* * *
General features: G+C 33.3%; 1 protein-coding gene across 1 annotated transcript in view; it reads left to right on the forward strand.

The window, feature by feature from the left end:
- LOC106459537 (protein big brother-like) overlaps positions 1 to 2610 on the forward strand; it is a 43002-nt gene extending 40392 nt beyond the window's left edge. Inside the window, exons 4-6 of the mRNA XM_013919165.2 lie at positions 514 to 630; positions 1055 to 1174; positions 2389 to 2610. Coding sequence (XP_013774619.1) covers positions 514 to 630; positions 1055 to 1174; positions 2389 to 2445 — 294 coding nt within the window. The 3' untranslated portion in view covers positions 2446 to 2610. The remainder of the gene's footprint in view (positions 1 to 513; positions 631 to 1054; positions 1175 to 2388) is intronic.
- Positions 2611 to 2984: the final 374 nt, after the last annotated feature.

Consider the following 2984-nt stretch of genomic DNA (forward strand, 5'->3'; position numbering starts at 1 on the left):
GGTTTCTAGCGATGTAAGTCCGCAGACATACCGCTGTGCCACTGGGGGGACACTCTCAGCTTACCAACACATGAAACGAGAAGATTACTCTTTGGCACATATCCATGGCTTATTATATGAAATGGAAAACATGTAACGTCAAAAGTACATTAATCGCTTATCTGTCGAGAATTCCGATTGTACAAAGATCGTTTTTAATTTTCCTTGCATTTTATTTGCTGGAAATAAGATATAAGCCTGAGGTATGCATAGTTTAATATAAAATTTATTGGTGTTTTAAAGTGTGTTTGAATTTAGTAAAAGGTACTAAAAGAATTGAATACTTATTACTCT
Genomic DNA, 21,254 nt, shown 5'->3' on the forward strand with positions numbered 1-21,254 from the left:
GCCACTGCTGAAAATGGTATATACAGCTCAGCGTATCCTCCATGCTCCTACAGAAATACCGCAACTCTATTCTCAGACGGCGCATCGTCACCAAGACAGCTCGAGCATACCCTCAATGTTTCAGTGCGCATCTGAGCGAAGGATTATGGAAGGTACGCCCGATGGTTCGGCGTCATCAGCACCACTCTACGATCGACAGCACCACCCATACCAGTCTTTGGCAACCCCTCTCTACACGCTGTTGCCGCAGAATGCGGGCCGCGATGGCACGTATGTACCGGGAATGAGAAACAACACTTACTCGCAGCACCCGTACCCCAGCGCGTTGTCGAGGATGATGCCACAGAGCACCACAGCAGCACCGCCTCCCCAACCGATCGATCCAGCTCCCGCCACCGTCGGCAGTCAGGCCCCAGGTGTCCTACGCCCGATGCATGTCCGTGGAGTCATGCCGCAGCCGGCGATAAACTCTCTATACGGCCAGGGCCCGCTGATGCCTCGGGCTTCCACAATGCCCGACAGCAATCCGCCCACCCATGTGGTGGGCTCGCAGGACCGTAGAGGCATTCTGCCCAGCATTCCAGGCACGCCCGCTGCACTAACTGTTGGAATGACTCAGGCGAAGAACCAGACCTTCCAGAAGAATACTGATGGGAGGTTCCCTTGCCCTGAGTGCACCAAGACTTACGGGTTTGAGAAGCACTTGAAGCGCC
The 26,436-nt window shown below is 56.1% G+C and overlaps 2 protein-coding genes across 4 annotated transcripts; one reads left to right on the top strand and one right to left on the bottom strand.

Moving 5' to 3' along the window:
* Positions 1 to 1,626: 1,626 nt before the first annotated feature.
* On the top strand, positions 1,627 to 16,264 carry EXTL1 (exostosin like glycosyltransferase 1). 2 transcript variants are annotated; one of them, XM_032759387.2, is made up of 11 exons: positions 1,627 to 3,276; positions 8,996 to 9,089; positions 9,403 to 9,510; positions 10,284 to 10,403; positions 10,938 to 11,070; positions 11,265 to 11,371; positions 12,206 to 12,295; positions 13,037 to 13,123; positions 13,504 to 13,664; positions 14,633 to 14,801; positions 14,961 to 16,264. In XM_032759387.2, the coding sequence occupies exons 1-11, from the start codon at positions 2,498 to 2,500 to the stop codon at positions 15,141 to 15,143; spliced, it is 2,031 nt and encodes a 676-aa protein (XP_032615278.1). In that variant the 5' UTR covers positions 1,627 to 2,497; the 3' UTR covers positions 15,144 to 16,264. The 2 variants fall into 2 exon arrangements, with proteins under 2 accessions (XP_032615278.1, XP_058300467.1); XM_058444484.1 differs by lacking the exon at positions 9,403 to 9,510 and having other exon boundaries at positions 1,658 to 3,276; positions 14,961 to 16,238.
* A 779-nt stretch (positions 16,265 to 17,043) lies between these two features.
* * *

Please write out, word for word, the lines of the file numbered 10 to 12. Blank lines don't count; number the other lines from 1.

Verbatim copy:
Moving 5' to 3' along the window:
* Positions 1 to 1,626: 1,626 nt before the first annotated feature.
* On the top strand, positions 1,627 to 16,264 carry EXTL1 (exostosin like glycosyltransferase 1). 2 transcript variants are annotated; one of them, XM_032759387.2, is made up of 11 exons: positions 1,627 to 3,276; positions 8,996 to 9,089; positions 9,403 to 9,510; positions 10,284 to 10,403; positions 10,938 to 11,070; positions 11,265 to 11,371; positions 12,206 to 12,295; positions 13,037 to 13,123; positions 13,504 to 13,664; positions 14,633 to 14,801; positions 14,961 to 16,264. In XM_032759387.2, the coding sequence occupies exons 1-11, from the start codon at positions 2,498 to 2,500 to the stop codon at positions 15,141 to 15,143; spliced, it is 2,031 nt and encodes a 676-aa protein (XP_032615278.1). In that variant the 5' UTR covers positions 1,627 to 2,497; the 3' UTR covers positions 15,144 to 16,264. The 2 variants fall into 2 exon arrangements, with proteins under 2 accessions (XP_032615278.1, XP_058300467.1); XM_058444484.1 differs by lacking the exon at positions 9,403 to 9,510 and having other exon boundaries at positions 1,658 to 3,276; positions 14,961 to 16,238.